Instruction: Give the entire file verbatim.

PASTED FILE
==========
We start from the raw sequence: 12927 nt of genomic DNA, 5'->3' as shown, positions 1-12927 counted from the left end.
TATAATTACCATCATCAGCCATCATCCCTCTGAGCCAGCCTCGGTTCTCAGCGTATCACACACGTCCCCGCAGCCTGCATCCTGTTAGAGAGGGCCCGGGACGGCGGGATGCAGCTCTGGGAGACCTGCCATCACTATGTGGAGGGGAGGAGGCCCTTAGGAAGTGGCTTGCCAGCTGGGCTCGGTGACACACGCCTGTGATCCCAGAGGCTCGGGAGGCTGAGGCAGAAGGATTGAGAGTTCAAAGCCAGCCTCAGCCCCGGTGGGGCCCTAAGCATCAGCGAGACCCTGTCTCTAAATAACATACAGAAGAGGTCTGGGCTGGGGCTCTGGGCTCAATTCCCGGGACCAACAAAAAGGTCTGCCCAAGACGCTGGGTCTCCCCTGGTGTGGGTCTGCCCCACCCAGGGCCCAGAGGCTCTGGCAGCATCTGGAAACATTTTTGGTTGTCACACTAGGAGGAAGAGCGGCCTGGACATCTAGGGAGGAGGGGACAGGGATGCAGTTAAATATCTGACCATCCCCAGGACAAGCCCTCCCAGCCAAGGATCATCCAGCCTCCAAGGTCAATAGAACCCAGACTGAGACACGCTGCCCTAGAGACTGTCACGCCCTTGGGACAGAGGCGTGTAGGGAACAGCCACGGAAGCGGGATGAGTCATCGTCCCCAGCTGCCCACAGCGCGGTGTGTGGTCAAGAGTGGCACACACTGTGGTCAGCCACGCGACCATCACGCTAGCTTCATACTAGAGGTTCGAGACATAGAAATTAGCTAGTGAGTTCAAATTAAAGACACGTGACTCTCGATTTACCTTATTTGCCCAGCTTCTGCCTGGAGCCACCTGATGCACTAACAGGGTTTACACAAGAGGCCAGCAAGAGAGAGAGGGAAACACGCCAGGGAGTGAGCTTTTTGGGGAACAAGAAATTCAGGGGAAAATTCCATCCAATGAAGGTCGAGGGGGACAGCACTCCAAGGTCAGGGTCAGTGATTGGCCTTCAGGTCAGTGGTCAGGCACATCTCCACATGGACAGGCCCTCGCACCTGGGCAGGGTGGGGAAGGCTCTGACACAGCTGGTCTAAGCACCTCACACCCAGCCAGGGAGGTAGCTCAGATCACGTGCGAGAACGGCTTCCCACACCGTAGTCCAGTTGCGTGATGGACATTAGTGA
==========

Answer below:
We start from the raw sequence: 12927 nt of genomic DNA, 5'->3' as shown, positions 1-12927 counted from the left end.
TATAATTACCATCATCAGCCATCATCCCTCTGAGCCAGCCTCGGTTCTCAGCGTATCACACACGTCCCCGCAGCCTGCATCCTGTTAGAGAGGGCCCGGGACGGCGGGATGCAGCTCTGGGAGACCTGCCATCACTATGTGGAGGGGAGGAGGCCCTTAGGAAGTGGCTTGCCAGCTGGGCTCGGTGACACACGCCTGTGATCCCAGAGGCTCGGGAGGCTGAGGCAGAAGGATTGAGAGTTCAAAGCCAGCCTCAGCCCCGGTGGGGCCCTAAGCATCAGCGAGACCCTGTCTCTAAATAACATACAGAAGAGGTCTGGGCTGGGGCTCTGGGCTCAATTCCCGGGACCAACAAAAAGGTCTGCCCAAGACGCTGGGTCTCCCCTGGTGTGGGTCTGCCCCACCCAGGGCCCAGAGGCTCTGGCAGCATCTGGAAACATTTTTGGTTGTCACACTAGGAGGAAGAGCGGCCTGGACATCTAGGGAGGAGGGGACAGGGATGCAGTTAAATATCTGACCATCCCCAGGACAAGCCCTCCCAGCCAAGGATCATCCAGCCTCCAAGGTCAATAGAACCCAGACTGAGACACGCTGCCCTAGAGACTGTCACGCCCTTGGGACAGAGGCGTGTAGGGAACAGCCACGGAAGCGGGATGAGTCATCGTCCCCAGCTGCCCACAGCGCGGTGTGTGGTCAAGAGTGGCACACACTGTGGTCAGCCACGCGACCATCACGCTAGCTTCATACTAGAGGTTCGAGACATAGAAATTAGCTAGTGAGTTCAAATTAAAGACACGTGACTCTCGATTTACCTTATTTGCCCAGCTTCTGCCTGGAGCCACCTGATGCACTAACAGGGTTTACACAAGAGGCCAGCAAGAGAGAGAGGGAAACACGCCAGGGAGTGAGCTTTTTGGGGAACAAGAAATTCAGGGGAAAATTCCATCCAATGAAGGTCGAGGGGGACAGCACTCCAAGGTCAGGGTCAGTGATTGGCCTTCAGGTCAGTGGTCAGGCACATCTCCACATGGACAGGCCCTCGCACCTGGGCAGGGTGGGGAAGGCTCTGACACAGCTGGTCTAAGCACCTCACACCCAGCCAGGGAGGTAGCTCAGATCACGTGCGAGAACGGCTTCCCACACCGTAGTCCAGTTGCGTGATGGACATTAGTGA